Using laptop computers, trained interviewers assessed whether the youth returned to the family home or not; time to when the youth first returned home (evaluated at the 3, 6, 12, 18, and 24 month assessments); and the period of time the youth lived at home in months ranging from 0 to 24 months consecutively. Survival analyses were conducted examining the time to first return home based on city, age, and gender. Time to return home was calculated from the start of the homelessness episode prior to baseline until the first return home in the follow-up period, measured in months.

Results

Newly homeless youth in Los Angeles were significantly more likely to return home than youth in Melbourne (χ2 = 12.8, P < .001, controlling for age and gender) (Fig. 1). Within six months, 30% returned home in Los Angeles, but only 9% returned home in Melbourne. After six months, the rate of returning home was similar across sites (χ2 = 3.7, P > .05). In the follow-up period, 29% of Los Angeles youth and 53% of Melbourne youth did not return home; 31% spent 1 to 11 consecutive months at home in both sites; 23% in Los Angeles and 15% in Melbourne spent between 12 to 23 months at home; and 16% versus 1% spent 24 months at home. Older youth were significantly less likely to return home at both sites (χ2 = 26.3, P < .0001) (Fig. 2). Males and females returned home at similar rates when controlling for site (χ2 = 0.6, P = .43).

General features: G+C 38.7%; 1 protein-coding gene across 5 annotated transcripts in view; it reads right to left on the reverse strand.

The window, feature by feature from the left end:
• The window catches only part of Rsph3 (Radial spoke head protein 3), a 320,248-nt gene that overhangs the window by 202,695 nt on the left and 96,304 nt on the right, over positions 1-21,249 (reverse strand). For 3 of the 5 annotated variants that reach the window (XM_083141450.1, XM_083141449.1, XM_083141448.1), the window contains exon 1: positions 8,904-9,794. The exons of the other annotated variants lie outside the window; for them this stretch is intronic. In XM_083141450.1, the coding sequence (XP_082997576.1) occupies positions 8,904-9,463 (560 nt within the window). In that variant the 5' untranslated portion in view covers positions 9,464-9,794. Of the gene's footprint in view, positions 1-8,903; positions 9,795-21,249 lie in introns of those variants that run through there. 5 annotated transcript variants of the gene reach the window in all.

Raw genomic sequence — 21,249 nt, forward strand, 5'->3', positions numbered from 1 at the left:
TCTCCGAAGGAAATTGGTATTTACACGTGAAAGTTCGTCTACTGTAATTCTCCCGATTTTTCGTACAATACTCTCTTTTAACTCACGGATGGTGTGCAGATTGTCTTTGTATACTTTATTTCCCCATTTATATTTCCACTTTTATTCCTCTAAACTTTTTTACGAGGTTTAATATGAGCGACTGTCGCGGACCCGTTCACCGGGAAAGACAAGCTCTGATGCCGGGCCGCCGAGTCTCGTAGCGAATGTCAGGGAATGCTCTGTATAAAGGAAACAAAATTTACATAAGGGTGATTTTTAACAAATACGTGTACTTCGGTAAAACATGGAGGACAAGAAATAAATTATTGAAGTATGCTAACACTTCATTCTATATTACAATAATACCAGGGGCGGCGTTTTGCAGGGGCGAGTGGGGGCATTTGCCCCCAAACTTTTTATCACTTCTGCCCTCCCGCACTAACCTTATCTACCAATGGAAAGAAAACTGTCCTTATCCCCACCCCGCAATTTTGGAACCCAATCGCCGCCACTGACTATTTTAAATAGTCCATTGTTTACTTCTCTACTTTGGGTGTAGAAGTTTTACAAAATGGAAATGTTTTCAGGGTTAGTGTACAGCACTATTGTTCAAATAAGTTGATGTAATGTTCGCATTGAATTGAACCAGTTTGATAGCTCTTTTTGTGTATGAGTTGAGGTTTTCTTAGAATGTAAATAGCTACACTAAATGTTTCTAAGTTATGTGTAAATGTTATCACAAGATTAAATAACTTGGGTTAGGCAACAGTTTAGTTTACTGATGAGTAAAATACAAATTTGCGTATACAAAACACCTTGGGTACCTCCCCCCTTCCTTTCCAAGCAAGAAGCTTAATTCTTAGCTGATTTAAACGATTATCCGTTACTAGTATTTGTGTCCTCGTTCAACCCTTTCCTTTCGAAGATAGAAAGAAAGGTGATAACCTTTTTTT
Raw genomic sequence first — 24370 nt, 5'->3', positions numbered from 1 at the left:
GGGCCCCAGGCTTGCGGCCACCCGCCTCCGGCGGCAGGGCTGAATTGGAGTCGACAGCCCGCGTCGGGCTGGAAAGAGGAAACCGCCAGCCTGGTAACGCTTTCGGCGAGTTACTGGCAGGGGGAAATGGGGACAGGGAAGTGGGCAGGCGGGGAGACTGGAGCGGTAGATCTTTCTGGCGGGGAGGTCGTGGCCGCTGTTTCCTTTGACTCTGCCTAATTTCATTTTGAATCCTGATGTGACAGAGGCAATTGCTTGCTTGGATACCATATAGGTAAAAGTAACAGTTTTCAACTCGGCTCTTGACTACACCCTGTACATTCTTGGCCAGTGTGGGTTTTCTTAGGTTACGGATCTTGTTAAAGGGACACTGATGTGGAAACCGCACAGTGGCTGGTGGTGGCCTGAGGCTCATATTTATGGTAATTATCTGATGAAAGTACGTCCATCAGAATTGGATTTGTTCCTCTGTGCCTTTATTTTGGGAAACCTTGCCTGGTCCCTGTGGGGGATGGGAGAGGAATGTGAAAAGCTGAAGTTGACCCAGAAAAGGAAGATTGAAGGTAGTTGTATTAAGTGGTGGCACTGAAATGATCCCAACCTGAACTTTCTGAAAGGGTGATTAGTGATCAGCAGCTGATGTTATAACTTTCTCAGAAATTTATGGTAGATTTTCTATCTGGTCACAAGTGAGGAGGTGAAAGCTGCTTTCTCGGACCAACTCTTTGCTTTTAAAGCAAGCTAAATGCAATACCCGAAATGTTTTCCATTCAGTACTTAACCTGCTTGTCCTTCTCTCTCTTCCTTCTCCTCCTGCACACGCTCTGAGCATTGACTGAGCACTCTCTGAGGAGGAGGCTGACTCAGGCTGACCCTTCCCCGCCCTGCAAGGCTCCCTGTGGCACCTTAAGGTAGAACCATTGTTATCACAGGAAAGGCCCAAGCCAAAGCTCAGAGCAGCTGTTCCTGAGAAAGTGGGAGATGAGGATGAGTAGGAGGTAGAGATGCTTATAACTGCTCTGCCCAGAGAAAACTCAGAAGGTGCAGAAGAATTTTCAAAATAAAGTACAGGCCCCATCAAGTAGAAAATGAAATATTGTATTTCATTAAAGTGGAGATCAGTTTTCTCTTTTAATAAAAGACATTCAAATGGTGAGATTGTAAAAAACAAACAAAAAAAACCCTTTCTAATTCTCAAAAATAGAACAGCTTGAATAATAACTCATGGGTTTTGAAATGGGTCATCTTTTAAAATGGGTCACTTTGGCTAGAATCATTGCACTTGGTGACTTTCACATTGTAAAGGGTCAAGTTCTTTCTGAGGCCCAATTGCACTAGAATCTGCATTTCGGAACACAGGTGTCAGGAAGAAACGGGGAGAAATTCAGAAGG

Figure 1
Kaplan-Meier survival curve for time to first return home, by site
Figure 2
Kaplan-Meier survival curve for time to first return home, by age group

Discussion